(1998) Anne Wortham, “Martin Luther King’s Flawed Dream”
Content serves a purpose beyond your self-expression. If self-expression is what you're after, write poetry. Now moving into the more advanced stuff: think about how your audience will feel as it reads your piece. There's a great story on Bloomberg that shows how a theme park meticulously planned the emotions of its audience on a roller coaster: the anticipation, the build up, exhileration, the fear and the near misses all contribute to an experience that makes a lasting impression. The roller coaster developers developed their ride with emotions in mind.
This piece is probably one of the best primers on storytelling I have seen. Do yourself a favor and watch the video - it will make your day. You should do the same with your content. What is the feeling that your readers should have after finishing your piece?
- Navigation menu;
- Book Review-Lischer-The Preacher King.
- The Governments Child;
- 2. Where should it move? Towards an assigned goal.
- Unequal Opportunity: Fired Without Cause? Filing with the EEOC.
- Martin Luther King Jr. Speeches, Sermons, Texts: 5 to Know | Time?
- The Preacher King Martin Luther King Jr And The Word That Moved America (ePUB/PDF) Free;
Should they feel inspired, angry, surprised? And what should they feel while they're reading? Do you want to create suspense? Do you want your readers to feel grateful?
It has twists, turns, excitement and surprises—it's a little challenging at times but you know that this is actually the most efficient way to reach the summit. The most helpful content is usually one which teaches in detail on a limited area rather than one which travels, no matter how eloquently, over a wide stretch of territory.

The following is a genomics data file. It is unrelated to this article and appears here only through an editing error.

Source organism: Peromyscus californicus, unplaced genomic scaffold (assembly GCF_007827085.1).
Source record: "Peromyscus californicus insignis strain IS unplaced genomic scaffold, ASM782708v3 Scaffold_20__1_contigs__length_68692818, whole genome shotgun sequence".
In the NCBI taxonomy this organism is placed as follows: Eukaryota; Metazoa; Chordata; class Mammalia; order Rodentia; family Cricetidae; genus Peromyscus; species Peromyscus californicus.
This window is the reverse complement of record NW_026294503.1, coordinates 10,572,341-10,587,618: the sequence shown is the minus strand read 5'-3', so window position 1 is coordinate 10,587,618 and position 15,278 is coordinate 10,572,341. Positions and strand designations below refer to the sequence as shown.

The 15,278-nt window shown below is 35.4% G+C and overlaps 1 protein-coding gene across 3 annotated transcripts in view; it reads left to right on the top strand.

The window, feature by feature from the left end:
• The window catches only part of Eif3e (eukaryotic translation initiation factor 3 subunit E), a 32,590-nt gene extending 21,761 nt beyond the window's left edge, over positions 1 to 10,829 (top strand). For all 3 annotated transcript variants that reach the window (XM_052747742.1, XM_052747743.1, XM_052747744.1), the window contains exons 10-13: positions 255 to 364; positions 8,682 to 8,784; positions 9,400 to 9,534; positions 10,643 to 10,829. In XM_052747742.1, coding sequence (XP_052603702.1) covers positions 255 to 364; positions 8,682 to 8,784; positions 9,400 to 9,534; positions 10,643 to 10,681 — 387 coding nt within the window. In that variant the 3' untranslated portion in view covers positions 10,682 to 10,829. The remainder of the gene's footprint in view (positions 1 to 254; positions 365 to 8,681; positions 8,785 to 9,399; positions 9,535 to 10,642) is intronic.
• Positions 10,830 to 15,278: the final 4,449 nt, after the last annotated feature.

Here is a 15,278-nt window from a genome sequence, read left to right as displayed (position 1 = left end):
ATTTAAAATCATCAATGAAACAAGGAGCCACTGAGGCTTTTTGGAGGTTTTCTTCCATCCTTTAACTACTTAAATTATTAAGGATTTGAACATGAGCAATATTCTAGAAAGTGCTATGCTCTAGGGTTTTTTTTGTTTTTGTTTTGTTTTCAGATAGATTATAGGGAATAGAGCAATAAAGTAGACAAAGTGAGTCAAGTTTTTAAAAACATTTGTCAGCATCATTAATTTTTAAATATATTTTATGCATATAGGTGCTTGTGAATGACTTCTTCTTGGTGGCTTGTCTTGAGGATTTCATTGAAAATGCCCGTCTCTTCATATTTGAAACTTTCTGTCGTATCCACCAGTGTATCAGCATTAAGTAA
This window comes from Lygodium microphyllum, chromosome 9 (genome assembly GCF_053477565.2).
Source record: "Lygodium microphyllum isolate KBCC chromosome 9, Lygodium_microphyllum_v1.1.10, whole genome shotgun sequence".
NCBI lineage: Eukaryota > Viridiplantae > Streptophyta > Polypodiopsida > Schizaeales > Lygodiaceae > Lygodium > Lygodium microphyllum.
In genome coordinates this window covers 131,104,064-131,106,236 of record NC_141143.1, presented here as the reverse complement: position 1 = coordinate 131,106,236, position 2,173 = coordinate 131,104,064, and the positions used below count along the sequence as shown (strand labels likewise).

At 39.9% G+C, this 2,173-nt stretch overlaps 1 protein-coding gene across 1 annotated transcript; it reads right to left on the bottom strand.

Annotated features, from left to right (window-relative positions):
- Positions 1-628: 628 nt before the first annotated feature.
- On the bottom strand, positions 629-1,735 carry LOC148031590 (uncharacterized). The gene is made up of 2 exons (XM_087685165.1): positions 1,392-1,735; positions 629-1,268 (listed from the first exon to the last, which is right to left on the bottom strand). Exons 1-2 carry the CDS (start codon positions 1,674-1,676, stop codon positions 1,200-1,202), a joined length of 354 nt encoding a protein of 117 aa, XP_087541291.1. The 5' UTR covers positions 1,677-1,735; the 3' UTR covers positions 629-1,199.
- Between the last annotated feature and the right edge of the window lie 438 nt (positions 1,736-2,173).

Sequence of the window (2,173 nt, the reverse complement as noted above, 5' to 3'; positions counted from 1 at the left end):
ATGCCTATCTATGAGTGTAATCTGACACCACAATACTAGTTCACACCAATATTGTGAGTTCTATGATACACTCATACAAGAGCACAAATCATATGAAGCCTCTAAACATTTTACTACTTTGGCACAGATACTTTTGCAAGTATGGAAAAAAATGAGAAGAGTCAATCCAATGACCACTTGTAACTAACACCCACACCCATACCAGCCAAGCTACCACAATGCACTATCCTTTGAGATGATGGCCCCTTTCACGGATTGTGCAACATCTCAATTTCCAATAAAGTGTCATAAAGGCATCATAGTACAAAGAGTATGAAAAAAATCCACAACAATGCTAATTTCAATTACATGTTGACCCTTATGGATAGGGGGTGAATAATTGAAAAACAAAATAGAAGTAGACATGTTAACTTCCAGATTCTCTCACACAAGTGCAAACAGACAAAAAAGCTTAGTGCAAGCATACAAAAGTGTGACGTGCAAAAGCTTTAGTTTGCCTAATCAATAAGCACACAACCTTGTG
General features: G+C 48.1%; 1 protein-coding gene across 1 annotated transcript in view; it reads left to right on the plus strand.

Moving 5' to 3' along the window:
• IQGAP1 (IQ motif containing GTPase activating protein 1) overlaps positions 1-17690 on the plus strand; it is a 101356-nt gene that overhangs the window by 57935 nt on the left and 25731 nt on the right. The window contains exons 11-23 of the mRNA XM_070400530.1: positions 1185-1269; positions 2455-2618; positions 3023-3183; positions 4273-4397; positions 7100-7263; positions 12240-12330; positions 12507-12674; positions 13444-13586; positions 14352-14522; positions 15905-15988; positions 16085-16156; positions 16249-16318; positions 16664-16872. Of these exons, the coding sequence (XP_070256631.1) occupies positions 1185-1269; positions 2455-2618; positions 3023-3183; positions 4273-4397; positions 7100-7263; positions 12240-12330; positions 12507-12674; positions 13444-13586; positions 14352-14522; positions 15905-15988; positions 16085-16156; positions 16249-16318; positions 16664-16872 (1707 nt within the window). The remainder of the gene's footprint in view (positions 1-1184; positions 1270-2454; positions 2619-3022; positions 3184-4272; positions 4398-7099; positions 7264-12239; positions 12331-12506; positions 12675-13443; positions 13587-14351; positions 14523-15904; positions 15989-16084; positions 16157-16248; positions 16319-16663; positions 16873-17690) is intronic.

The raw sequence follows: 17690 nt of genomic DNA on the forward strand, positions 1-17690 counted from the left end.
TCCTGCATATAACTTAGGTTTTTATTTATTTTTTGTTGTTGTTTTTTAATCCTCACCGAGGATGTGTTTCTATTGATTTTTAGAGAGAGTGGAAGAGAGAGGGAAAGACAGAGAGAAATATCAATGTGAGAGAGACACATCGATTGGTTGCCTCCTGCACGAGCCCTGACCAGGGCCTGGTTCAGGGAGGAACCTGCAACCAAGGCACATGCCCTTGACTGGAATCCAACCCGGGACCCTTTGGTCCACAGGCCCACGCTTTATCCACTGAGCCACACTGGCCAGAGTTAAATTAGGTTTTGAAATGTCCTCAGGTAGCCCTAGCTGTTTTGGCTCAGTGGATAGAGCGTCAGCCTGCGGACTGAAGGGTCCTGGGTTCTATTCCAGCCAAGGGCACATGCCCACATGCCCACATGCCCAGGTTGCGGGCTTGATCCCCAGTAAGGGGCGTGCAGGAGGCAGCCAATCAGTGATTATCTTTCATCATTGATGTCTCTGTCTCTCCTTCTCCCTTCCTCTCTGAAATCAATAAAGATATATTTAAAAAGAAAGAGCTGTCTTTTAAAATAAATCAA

Did Martin Luther King achieve his life's dream?
I don't know about you, but I found it mind-blowing that a midth century specialist in sermon preaching would offer such awesome advice on content marketing. Luccock didn't merely give theoretical advice. He also helpfully defined about a dozen content structures that feel remarkably contemporary. In fact, I took the content types that seemed most useful to marketers in this blog post, and I included some present-day examples of journalists and bloggers using these exact patterns for their content.
Begins on the ground: "I hate this door. Travels to higher truths: "Apparently I hate it because of bad design. Design is important.
The preacher King : Martin Luther King, Jr. and the word that moved America in SearchWorks catalog
Comes down to earth again: "It turns out that you can improve every functional object in the world by applying principles of good design. It can get slightly didactic as a form, but it's a very persuasive way to introduce theoretical concepts to your readers and to prove the relevance of these concepts in their professional or private lives. Much harder to pull off is The Chase. But it's a beautiful narrative form, and one you should master if you want to write compelling long-form content. The Chase is like a collaborative hunt set up by the writer with his audience.
A Chase is a great way to keep the attention of the audience, because the audience is actively involved in the hunt. As they are reading or listening, you're inviting the members of the audience to think about the problem, to guess at answers, to formulate hypotheses and see them validated or disproved. Malcolm Gladwell is probably the master of this kind of storytelling—always teasing the next little insight, the factlet that changes the direction of the narrative, the counterintuitive event that disrupts the narrative flow.
You can read all Malcolm Gladwell's New Yorker articles here. Another great example is this circa 50,word blog post over at Wait But Why.
Related The Preacher King: Martin Luther King, Jr. and the Word that Moved America